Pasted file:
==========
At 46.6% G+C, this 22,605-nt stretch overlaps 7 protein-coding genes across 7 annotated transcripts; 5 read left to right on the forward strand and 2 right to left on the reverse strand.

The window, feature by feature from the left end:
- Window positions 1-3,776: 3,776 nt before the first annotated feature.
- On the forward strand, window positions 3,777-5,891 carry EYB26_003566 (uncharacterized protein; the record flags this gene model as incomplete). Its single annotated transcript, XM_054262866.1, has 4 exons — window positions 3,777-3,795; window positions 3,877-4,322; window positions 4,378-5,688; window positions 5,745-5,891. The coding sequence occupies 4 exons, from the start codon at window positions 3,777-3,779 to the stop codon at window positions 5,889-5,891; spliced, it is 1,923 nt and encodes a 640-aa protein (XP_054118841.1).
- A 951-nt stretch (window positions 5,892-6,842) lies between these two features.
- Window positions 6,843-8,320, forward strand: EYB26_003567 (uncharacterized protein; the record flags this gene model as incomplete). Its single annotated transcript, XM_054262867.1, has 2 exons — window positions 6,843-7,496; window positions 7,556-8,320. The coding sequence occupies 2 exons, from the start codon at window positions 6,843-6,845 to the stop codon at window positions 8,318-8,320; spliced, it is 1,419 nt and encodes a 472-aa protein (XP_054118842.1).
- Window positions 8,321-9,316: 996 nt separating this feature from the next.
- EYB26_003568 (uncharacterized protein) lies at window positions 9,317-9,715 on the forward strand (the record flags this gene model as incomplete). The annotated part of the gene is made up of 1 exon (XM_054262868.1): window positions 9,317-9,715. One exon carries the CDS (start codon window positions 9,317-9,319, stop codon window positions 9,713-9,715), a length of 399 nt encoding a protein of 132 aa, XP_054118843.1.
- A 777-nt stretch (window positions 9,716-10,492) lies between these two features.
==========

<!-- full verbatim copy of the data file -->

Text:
At 46.6% G+C, this 22,605-nt stretch overlaps 7 protein-coding genes across 7 annotated transcripts; 5 read left to right on the forward strand and 2 right to left on the reverse strand.

The window, feature by feature from the left end:
- Window positions 1-3,776: 3,776 nt before the first annotated feature.
- On the forward strand, window positions 3,777-5,891 carry EYB26_003566 (uncharacterized protein; the record flags this gene model as incomplete). Its single annotated transcript, XM_054262866.1, has 4 exons — window positions 3,777-3,795; window positions 3,877-4,322; window positions 4,378-5,688; window positions 5,745-5,891. The coding sequence occupies 4 exons, from the start codon at window positions 3,777-3,779 to the stop codon at window positions 5,889-5,891; spliced, it is 1,923 nt and encodes a 640-aa protein (XP_054118841.1).
- A 951-nt stretch (window positions 5,892-6,842) lies between these two features.
- Window positions 6,843-8,320, forward strand: EYB26_003567 (uncharacterized protein; the record flags this gene model as incomplete). Its single annotated transcript, XM_054262867.1, has 2 exons — window positions 6,843-7,496; window positions 7,556-8,320. The coding sequence occupies 2 exons, from the start codon at window positions 6,843-6,845 to the stop codon at window positions 8,318-8,320; spliced, it is 1,419 nt and encodes a 472-aa protein (XP_054118842.1).
- Window positions 8,321-9,316: 996 nt separating this feature from the next.
- EYB26_003568 (uncharacterized protein) lies at window positions 9,317-9,715 on the forward strand (the record flags this gene model as incomplete). The annotated part of the gene is made up of 1 exon (XM_054262868.1): window positions 9,317-9,715. One exon carries the CDS (start codon window positions 9,317-9,319, stop codon window positions 9,713-9,715), a length of 399 nt encoding a protein of 132 aa, XP_054118843.1.
- A 777-nt stretch (window positions 9,716-10,492) lies between these two features.